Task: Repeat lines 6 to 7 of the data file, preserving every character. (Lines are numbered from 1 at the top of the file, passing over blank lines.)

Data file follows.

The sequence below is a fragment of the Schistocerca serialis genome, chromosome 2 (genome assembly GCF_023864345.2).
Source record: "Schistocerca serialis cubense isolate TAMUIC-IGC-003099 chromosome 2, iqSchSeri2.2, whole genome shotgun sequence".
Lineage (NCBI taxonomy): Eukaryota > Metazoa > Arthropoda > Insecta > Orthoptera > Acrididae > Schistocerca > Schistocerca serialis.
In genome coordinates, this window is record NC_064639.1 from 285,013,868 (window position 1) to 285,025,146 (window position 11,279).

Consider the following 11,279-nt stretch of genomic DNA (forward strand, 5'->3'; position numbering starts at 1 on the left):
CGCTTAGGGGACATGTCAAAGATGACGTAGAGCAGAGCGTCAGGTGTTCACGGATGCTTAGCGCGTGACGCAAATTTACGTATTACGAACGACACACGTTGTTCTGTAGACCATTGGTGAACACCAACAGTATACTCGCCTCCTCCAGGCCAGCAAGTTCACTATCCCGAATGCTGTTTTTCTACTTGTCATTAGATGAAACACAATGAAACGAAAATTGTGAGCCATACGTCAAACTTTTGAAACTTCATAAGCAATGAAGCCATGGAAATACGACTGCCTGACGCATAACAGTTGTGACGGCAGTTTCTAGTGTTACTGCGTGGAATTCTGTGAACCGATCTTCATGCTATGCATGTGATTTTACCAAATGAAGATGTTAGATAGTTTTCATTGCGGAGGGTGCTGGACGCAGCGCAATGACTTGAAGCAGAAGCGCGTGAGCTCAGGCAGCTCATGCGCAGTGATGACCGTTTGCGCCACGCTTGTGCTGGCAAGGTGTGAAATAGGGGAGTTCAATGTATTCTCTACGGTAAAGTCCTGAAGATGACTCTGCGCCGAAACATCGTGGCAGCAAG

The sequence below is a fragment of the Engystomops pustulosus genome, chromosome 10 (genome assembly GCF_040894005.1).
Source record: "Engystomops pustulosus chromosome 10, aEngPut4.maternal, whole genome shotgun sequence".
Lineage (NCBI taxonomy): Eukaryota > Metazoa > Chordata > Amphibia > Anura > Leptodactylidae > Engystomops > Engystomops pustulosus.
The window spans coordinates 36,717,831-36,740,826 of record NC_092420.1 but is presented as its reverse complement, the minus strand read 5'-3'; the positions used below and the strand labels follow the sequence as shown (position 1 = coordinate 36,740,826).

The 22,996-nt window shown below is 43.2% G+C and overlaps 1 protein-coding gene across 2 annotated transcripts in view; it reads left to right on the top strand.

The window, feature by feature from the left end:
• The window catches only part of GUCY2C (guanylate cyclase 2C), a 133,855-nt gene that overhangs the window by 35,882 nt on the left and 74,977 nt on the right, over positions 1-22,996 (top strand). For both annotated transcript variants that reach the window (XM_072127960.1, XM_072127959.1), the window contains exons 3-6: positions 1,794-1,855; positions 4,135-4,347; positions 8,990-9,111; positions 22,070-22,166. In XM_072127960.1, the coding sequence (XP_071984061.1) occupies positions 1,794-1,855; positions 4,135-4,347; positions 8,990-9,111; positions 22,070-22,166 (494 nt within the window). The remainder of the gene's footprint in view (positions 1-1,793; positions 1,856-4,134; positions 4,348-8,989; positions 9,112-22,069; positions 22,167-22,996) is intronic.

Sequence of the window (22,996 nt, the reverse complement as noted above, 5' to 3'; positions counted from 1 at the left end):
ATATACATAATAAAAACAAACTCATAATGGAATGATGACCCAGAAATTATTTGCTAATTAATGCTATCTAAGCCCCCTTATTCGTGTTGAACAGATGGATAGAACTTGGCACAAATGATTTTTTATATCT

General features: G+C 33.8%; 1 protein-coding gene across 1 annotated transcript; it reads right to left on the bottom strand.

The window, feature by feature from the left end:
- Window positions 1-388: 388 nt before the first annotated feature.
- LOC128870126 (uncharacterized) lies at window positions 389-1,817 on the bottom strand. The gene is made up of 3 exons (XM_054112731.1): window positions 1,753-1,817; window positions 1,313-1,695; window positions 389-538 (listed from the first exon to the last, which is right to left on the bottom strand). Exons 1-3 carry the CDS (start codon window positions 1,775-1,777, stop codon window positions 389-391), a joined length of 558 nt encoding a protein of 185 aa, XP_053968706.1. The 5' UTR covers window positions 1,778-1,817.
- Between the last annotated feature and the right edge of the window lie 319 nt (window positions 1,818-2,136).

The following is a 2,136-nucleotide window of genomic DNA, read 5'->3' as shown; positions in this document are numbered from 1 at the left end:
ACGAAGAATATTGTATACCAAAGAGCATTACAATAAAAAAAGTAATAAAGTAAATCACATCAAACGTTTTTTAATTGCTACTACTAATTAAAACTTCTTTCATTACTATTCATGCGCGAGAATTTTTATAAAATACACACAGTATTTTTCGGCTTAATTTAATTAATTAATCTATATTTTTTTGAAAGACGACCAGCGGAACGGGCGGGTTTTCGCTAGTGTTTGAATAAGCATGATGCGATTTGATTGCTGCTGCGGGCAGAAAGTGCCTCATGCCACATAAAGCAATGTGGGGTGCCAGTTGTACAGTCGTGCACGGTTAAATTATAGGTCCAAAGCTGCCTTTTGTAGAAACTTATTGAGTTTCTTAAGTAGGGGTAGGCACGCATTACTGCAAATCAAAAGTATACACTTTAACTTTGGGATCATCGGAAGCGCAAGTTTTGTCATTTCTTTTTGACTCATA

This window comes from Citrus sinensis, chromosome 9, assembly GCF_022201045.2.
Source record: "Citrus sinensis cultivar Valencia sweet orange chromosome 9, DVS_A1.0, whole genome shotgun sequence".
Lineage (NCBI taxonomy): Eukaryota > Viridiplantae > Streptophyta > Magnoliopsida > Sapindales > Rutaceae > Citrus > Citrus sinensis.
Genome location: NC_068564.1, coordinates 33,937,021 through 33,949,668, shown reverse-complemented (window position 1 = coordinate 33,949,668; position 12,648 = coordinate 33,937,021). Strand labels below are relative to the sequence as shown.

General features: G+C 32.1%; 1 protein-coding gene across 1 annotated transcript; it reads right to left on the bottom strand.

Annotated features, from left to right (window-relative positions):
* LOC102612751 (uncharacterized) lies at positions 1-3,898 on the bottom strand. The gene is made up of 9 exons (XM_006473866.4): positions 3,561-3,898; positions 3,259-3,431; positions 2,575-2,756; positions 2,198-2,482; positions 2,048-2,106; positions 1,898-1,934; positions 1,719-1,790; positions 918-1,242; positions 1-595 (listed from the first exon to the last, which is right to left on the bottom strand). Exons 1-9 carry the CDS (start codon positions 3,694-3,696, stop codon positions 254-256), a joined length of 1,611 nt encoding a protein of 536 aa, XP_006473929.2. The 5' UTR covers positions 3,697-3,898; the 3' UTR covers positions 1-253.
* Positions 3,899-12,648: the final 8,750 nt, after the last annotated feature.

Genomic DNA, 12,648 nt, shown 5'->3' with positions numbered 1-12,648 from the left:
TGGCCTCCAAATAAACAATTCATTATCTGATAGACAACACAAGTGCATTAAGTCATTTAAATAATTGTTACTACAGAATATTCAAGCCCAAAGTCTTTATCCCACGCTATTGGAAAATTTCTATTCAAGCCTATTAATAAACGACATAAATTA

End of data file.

CGCTTAGGGGACATGTCAAAGATGACGTAGAGCAGAGCGTCAGGTGTTCACGGATGCTTAGCGCGTGACGCAAATTTACGTATTACGAACGACACACGTTGTTCTGTAGACCATTGGTGAACACCAACAGTATACTCGCCTCCTCCAGGCCAGCAAGTTCACTATCCCGAATGCTGTTTTTCTACTTGTCATTAGATGAAACACAATGAAACGAAAATTGTGAGCCATACGTCAAACTTTTGAAACTTCATAAGCAATGAAGCCATGGAAATACGACTGCCTGACGCATAACAGTTGTGACGGCAGTTTCTAGTGTTACTGCGTGGAATTCTGTGAACCGATCTTCATGCTATGCATGTGATTTTACCAAATGAAGATGTTAGATAGTTTTCATTGCGGAGGGTGCTGGACGCAGCGCAATGACTTGAAGCAGAAGCGCGTGAGCTCAGGCAGCTCATGCGCAGTGATGACCGTTTGCGCCACGCTTGTGCTGGCAAGGTGTGAAATAGGGGAGTTCAATGTATTCTCTACGGTAAAGTCCTGAAGATGACTCTGCGCCGAAACATCGTGGCAGCAAG

The sequence below is a fragment of the Engystomops pustulosus genome, chromosome 10 (genome assembly GCF_040894005.1).